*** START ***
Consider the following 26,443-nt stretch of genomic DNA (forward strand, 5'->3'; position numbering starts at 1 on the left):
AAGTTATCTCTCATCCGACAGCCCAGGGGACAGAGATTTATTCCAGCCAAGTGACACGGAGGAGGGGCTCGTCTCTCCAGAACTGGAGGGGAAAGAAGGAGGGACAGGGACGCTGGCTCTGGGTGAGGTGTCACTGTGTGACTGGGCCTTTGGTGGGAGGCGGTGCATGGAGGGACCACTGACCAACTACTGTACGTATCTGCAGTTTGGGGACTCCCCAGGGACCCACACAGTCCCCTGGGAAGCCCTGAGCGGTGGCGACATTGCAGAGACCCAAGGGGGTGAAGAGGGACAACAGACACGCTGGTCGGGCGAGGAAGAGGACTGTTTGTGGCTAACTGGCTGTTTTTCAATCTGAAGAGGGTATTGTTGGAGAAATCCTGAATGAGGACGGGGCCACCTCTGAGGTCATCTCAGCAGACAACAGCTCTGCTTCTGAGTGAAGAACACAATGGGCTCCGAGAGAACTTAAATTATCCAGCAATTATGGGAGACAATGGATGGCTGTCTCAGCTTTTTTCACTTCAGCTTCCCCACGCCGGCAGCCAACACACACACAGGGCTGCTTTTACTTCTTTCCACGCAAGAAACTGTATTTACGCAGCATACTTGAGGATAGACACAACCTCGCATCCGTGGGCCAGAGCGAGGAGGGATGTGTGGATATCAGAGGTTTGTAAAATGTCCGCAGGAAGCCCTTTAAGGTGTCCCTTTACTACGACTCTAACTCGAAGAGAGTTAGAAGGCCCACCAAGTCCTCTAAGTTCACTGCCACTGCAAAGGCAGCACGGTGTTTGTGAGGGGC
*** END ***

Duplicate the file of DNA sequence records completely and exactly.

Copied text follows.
Consider the following 26,443-nt stretch of genomic DNA (forward strand, 5'->3'; position numbering starts at 1 on the left):
AAGTTATCTCTCATCCGACAGCCCAGGGGACAGAGATTTATTCCAGCCAAGTGACACGGAGGAGGGGCTCGTCTCTCCAGAACTGGAGGGGAAAGAAGGAGGGACAGGGACGCTGGCTCTGGGTGAGGTGTCACTGTGTGACTGGGCCTTTGGTGGGAGGCGGTGCATGGAGGGACCACTGACCAACTACTGTACGTATCTGCAGTTTGGGGACTCCCCAGGGACCCACACAGTCCCCTGGGAAGCCCTGAGCGGTGGCGACATTGCAGAGACCCAAGGGGGTGAAGAGGGACAACAGACACGCTGGTCGGGCGAGGAAGAGGACTGTTTGTGGCTAACTGGCTGTTTTTCAATCTGAAGAGGGTATTGTTGGAGAAATCCTGAATGAGGACGGGGCCACCTCTGAGGTCATCTCAGCAGACAACAGCTCTGCTTCTGAGTGAAGAACACAATGGGCTCCGAGAGAACTTAAATTATCCAGCAATTATGGGAGACAATGGATGGCTGTCTCAGCTTTTTTCACTTCAGCTTCCCCACGCCGGCAGCCAACACACACACAGGGCTGCTTTTACTTCTTTCCACGCAAGAAACTGTATTTACGCAGCATACTTGAGGATAGACACAACCTCGCATCCGTGGGCCAGAGCGAGGAGGGATGTGTGGATATCAGAGGTTTGTAAAATGTCCGCAGGAAGCCCTTTAAGGTGTCCCTTTACTACGACTCTAACTCGAAGAGAGTTAGAAGGCCCACCAAGTCCTCTAAGTTCACTGCCACTGCAAAGGCAGCACGGTGTTTGTGAGGGGC